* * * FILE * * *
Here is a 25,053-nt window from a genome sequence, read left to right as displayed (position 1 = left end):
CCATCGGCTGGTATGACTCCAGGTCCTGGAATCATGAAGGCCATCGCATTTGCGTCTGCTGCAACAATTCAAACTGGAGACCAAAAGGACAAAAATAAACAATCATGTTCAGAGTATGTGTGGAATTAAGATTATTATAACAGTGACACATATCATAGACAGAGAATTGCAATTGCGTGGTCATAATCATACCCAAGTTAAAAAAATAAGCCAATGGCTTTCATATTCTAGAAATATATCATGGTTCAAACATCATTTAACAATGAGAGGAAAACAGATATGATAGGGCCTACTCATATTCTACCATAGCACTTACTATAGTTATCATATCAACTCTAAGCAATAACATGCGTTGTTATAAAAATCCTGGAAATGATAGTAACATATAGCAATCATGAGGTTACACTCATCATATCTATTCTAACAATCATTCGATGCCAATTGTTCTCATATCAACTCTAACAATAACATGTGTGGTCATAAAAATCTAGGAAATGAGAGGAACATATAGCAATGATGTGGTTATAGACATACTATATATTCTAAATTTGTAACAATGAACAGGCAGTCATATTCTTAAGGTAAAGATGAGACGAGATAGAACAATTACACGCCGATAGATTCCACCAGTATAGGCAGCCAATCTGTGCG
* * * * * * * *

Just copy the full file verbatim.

Here is a 25,053-nt window from a genome sequence, read left to right as displayed (position 1 = left end):
CCATCGGCTGGTATGACTCCAGGTCCTGGAATCATGAAGGCCATCGCATTTGCGTCTGCTGCAACAATTCAAACTGGAGACCAAAAGGACAAAAATAAACAATCATGTTCAGAGTATGTGTGGAATTAAGATTATTATAACAGTGACACATATCATAGACAGAGAATTGCAATTGCGTGGTCATAATCATACCCAAGTTAAAAAAATAAGCCAATGGCTTTCATATTCTAGAAATATATCATGGTTCAAACATCATTTAACAATGAGAGGAAAACAGATATGATAGGGCCTACTCATATTCTACCATAGCACTTACTATAGTTATCATATCAACTCTAAGCAATAACATGCGTTGTTATAAAAATCCTGGAAATGATAGTAACATATAGCAATCATGAGGTTACACTCATCATATCTATTCTAACAATCATTCGATGCCAATTGTTCTCATATCAACTCTAACAATAACATGTGTGGTCATAAAAATCTAGGAAATGAGAGGAACATATAGCAATGATGTGGTTATAGACATACTATATATTCTAAATTTGTAACAATGAACAGGCAGTCATATTCTTAAGGTAAAGATGAGACGAGATAGAACAATTACACGCCGATAGATTCCACCAGTATAGGCAGCCAATCTGTGCG